Experts examining an Iron Age skeleton found discovered buried beneath a medieval ship in Newport, south Wales, say it is "remarkably well preserved".
The bones date back to 170 BC
Tests on the bones, by forensic archaeologists at Lampeter University, mid Wales, have shown that they date back to 170 BC.
The bones were found three years ago, and the findings mean they are 1,500 years older than the 15th century ship.
The man is thought to have been about 5ft 8in tall and very muscular.
Dr Ros Coard, who examined the remains, said the body was probably buried quickly after his death.
This helped preserve the bones as natural bacteria was unable to take hold, she explained.
The skeleton, minus the head, was found underneath wooden struts supporting the ship as workers carried out an excavation of the orchestra pit of Newport's Riverfront Theatre and Arts Centre on 11 December 2002.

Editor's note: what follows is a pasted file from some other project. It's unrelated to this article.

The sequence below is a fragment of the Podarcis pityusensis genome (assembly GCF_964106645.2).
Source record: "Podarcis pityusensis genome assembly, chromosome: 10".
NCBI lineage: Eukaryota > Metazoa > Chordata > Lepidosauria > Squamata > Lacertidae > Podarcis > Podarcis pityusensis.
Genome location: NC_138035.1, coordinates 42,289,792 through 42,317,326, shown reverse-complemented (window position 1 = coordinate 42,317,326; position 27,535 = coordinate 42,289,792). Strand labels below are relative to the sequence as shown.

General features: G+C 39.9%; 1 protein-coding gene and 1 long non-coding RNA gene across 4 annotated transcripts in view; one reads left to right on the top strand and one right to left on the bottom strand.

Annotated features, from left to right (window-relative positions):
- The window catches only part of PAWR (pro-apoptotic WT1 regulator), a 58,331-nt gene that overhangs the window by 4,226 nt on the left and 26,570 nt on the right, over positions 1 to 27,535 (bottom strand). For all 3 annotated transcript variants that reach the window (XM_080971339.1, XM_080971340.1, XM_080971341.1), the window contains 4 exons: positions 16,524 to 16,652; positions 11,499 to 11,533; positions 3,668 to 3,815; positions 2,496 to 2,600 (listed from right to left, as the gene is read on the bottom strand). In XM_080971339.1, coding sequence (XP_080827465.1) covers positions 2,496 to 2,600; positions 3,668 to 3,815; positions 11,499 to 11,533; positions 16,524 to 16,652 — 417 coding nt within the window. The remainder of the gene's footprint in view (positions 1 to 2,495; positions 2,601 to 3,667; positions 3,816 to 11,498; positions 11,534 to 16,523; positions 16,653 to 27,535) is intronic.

Dr Coard said: "The radiocarbon date places the Newport body at the late Iron Age.
"The Iron Age is known to be a time of ritual deposition into rivers and there are many archaeological examples of this.
"Interestingly from a British context, it is mostly the heads that are recovered. The Newport body is a rare example of body minus the head being recovered."
Dr Coard added: "It was also noted that the surviving bone is remarkably well preserved with none of the expected and usual decay due to putrefaction.
Workmen discovered the bones underneath the Newport Ship
"This suggests that he died and was buried very rapidly in an anaerobic environment where the natural bacteria were not able to take hold."
She said the collagen (the organic content of the bone) had also survived well, which made taking DNA a possibility in the future.
Archaeologists have concluded that the man's body may have been deliberately placed in the channel.
Meanwhile, the restoration team of the ship - expected eventually to be displayed in the new arts centre - could be more significant than the discovery of the Tudor ship, the Mary Rose.
Kate Hunter, the project leader for Newport Council, expects the conservation programme of recording the timbers and restoring the ship to take between 10 and 15 years.